World wide web requires much more Arabic

There is not enough Arabic content on the internet, which is why the UAE is stepping up to provide content in the fastest-growing online language.

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There have long been concerns in the UAE, and the rest of the Arab world, that Arabic is being pushed aside in favour of English. The finger of blame for this has been pointed at Western ­media – specifically the American television and film industry and, more recently, the internet. The lion’s share of online content is in English.

As The National reports today, surveys suggest that an overwhelming majority of the estimated 140 million Arabic speakers who use the internet would prefer to access information in their own language. The bad news is that much of the information they want simply is not freely available to them. It is estimated that only a small percentage of Arabic content is readily accessible, with much of it hidden in private forums, on social media or as low-quality translations. While this is clearly a problem, it also suggests an opportunity for those willing and able to provide both Arabic-language content and the means to access it.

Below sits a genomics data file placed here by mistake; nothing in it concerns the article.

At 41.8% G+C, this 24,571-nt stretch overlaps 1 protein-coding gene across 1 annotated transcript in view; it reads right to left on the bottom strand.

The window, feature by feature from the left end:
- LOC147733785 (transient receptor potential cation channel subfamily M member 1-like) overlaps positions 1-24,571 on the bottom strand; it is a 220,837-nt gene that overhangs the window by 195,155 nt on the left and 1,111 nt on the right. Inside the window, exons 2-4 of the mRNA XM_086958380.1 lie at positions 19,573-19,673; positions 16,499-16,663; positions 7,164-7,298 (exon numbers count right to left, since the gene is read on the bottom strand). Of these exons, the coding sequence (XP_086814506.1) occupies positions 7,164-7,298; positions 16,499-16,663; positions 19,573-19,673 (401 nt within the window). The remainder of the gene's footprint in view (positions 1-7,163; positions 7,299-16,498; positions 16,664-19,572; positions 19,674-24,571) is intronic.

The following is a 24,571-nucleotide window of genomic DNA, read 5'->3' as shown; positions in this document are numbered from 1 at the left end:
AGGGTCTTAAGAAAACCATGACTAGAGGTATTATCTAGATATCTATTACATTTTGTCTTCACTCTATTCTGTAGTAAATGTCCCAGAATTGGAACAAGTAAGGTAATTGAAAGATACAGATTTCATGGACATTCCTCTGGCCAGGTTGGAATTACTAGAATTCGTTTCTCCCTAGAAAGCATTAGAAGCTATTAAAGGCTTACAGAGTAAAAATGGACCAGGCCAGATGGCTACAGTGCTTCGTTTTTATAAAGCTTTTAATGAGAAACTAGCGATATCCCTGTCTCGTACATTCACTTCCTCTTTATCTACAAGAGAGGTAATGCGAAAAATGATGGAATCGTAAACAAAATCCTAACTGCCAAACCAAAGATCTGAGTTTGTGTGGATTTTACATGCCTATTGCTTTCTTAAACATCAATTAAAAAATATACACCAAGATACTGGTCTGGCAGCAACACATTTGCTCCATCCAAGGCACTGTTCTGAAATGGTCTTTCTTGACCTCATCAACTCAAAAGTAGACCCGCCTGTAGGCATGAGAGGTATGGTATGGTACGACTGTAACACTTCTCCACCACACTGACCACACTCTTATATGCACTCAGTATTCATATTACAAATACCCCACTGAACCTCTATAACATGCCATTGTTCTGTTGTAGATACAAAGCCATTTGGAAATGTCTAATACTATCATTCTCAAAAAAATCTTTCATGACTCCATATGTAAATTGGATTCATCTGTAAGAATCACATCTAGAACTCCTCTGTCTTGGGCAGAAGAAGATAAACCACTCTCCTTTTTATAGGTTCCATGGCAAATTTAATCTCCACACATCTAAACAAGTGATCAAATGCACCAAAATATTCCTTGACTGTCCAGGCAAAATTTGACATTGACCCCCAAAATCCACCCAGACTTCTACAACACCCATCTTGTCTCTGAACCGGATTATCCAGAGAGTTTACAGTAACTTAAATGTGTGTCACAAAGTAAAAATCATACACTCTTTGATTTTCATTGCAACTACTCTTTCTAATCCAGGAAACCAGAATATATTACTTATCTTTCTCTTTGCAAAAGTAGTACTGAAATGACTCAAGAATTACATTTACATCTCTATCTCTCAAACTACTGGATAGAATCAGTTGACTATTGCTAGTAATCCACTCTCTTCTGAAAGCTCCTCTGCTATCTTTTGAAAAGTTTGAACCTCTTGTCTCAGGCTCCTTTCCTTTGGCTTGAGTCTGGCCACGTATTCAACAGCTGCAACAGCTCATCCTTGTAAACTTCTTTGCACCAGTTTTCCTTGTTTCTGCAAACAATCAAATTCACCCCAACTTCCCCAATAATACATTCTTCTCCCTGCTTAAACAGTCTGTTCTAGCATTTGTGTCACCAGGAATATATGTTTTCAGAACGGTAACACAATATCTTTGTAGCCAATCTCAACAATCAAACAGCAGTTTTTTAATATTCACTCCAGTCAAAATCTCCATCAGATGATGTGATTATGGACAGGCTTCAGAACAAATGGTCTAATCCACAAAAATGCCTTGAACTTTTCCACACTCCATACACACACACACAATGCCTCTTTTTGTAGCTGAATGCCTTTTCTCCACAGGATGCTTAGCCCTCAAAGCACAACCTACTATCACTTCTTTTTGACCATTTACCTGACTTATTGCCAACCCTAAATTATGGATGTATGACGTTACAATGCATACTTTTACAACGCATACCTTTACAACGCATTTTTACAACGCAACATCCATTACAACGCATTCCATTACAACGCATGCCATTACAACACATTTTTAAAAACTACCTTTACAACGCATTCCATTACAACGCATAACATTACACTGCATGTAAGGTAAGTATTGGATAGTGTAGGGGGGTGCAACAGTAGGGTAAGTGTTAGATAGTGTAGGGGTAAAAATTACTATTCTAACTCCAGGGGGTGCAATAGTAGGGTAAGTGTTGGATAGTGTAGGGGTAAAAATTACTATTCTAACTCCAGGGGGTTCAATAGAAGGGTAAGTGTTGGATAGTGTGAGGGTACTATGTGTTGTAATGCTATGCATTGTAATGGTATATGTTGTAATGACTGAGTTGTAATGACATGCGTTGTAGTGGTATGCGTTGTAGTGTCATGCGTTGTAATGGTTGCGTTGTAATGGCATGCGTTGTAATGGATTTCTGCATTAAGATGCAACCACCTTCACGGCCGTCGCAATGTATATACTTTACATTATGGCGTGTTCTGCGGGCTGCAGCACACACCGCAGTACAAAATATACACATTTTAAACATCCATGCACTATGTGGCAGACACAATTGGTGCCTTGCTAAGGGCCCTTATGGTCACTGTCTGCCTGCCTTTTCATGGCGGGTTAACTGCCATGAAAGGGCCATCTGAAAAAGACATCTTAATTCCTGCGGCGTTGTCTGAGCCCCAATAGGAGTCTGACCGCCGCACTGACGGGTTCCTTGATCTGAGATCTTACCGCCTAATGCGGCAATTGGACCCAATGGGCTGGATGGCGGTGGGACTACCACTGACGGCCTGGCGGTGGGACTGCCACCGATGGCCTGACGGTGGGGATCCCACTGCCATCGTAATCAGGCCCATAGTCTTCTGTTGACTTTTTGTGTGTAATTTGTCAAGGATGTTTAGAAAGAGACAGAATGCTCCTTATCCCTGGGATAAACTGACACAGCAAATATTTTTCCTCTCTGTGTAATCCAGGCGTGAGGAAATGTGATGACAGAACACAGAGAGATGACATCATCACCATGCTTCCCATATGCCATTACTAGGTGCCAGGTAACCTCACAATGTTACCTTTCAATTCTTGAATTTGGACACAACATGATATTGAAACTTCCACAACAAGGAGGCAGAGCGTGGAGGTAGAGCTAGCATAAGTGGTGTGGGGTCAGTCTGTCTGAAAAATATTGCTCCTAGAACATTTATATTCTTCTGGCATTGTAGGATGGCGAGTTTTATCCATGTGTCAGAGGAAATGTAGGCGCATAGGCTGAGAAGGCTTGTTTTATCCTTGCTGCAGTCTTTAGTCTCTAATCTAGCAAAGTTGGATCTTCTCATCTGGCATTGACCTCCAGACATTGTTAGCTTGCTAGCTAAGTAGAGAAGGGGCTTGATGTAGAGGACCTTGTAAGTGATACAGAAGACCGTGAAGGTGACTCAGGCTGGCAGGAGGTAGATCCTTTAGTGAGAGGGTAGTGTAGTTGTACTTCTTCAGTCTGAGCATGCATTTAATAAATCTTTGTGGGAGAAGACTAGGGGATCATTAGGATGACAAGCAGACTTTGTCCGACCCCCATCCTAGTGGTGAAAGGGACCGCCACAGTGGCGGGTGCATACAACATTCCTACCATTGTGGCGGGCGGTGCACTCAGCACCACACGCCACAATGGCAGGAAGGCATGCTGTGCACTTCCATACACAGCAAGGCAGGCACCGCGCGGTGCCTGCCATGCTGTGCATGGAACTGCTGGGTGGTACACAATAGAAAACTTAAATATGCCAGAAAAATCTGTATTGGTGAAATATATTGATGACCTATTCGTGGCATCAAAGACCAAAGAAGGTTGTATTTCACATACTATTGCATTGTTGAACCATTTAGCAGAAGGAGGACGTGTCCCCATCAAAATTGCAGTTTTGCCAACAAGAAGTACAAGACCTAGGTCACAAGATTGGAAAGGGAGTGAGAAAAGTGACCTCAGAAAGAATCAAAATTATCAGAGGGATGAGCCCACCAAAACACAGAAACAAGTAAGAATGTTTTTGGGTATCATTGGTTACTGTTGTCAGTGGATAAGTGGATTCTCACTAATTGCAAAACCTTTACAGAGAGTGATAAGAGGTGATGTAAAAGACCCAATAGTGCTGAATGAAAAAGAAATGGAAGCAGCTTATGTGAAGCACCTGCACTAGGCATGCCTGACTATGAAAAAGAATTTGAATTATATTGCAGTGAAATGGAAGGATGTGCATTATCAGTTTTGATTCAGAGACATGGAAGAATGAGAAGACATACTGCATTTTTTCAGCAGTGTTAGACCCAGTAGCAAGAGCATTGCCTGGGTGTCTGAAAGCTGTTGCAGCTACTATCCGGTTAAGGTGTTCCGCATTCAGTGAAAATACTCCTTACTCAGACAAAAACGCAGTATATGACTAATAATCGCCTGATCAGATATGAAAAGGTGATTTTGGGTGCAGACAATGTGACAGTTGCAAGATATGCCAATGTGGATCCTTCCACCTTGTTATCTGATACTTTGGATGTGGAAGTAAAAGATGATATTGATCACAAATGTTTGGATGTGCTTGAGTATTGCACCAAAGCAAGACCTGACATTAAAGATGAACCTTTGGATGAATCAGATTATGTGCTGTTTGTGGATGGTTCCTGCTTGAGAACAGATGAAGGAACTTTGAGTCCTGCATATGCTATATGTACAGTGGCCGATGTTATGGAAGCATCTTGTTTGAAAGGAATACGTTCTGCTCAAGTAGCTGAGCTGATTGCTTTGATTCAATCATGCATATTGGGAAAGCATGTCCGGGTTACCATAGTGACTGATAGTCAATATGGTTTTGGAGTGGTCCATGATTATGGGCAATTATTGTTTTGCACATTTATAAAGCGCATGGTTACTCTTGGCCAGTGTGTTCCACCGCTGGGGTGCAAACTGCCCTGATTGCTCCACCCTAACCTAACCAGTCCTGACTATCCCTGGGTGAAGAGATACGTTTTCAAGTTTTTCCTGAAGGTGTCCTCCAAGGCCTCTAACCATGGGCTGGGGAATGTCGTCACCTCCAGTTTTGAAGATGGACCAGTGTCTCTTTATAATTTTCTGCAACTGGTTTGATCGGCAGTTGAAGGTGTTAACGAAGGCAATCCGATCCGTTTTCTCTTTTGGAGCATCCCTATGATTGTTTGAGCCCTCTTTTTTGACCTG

Already working to fill this void is Taghreedat, an Arabic digital content community-building initiative based at Twofour54 in Abu Dhabi that is involved in converting social-media platforms into Arabic. As co-founder Sami Al Mubarak points out, this makes great sense because Arabic is the seventh most spoken language world wide. While it started from a low base, the online use of Arabic is growing faster than any other language.

Moves towards more Arabic on the internet certainly accord with the UAE’s vision. Sheikh Mohammed bin Rashid, Vice President of the UAE and Ruler of Dubai, launched an Arabic digital content initiative last year, with Dh25 million allocated to improve Arabic-language content over the next five years. Similar initiatives are underway in Abu Dhabi and Doha, while international player Yahoo entered the fray in 2009 by buying Maktoob, the biggest Arab internet services company.

As with television and film, the biggest opportunity lies in the provision of original content specifically designed to engage, entertain and inform Arabs in their own language. Again, the UAE is in an excellent position to be a leading provider.

For content providers based here – be they news organisations, social networking platforms or individual commentators – quality is key. Providing excellent content will not just bolster Arabic as a language in this country, it will open the way to a vast regional audience.